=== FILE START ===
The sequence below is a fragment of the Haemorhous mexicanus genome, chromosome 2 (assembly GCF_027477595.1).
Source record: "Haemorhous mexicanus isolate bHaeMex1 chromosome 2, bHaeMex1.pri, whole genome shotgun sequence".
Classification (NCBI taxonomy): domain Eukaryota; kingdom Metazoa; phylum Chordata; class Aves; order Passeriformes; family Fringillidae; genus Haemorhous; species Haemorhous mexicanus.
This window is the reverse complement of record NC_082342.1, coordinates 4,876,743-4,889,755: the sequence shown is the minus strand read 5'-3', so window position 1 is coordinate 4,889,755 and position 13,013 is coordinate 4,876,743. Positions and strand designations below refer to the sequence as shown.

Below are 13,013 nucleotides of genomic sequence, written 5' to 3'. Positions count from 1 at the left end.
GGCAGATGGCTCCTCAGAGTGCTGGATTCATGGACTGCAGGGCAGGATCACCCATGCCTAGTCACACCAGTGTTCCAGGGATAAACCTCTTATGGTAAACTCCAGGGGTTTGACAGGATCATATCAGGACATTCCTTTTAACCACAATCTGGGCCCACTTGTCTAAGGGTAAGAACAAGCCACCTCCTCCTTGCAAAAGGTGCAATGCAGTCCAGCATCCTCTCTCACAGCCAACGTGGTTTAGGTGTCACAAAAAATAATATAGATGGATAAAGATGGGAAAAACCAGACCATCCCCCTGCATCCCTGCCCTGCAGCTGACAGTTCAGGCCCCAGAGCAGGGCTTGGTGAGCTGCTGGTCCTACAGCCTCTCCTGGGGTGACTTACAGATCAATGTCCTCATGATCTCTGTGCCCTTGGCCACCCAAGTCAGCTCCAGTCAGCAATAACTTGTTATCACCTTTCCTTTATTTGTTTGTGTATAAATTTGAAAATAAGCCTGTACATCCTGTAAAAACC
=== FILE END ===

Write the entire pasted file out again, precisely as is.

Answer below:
The sequence below is a fragment of the Haemorhous mexicanus genome, chromosome 2 (assembly GCF_027477595.1).
Source record: "Haemorhous mexicanus isolate bHaeMex1 chromosome 2, bHaeMex1.pri, whole genome shotgun sequence".
Classification (NCBI taxonomy): domain Eukaryota; kingdom Metazoa; phylum Chordata; class Aves; order Passeriformes; family Fringillidae; genus Haemorhous; species Haemorhous mexicanus.
This window is the reverse complement of record NC_082342.1, coordinates 4,876,743-4,889,755: the sequence shown is the minus strand read 5'-3', so window position 1 is coordinate 4,889,755 and position 13,013 is coordinate 4,876,743. Positions and strand designations below refer to the sequence as shown.

Below are 13,013 nucleotides of genomic sequence, written 5' to 3'. Positions count from 1 at the left end.
GGCAGATGGCTCCTCAGAGTGCTGGATTCATGGACTGCAGGGCAGGATCACCCATGCCTAGTCACACCAGTGTTCCAGGGATAAACCTCTTATGGTAAACTCCAGGGGTTTGACAGGATCATATCAGGACATTCCTTTTAACCACAATCTGGGCCCACTTGTCTAAGGGTAAGAACAAGCCACCTCCTCCTTGCAAAAGGTGCAATGCAGTCCAGCATCCTCTCTCACAGCCAACGTGGTTTAGGTGTCACAAAAAATAATATAGATGGATAAAGATGGGAAAAACCAGACCATCCCCCTGCATCCCTGCCCTGCAGCTGACAGTTCAGGCCCCAGAGCAGGGCTTGGTGAGCTGCTGGTCCTACAGCCTCTCCTGGGGTGACTTACAGATCAATGTCCTCATGATCTCTGTGCCCTTGGCCACCCAAGTCAGCTCCAGTCAGCAATAACTTGTTATCACCTTTCCTTTATTTGTTTGTGTATAAATTTGAAAATAAGCCTGTACATCCTGTAAAAACC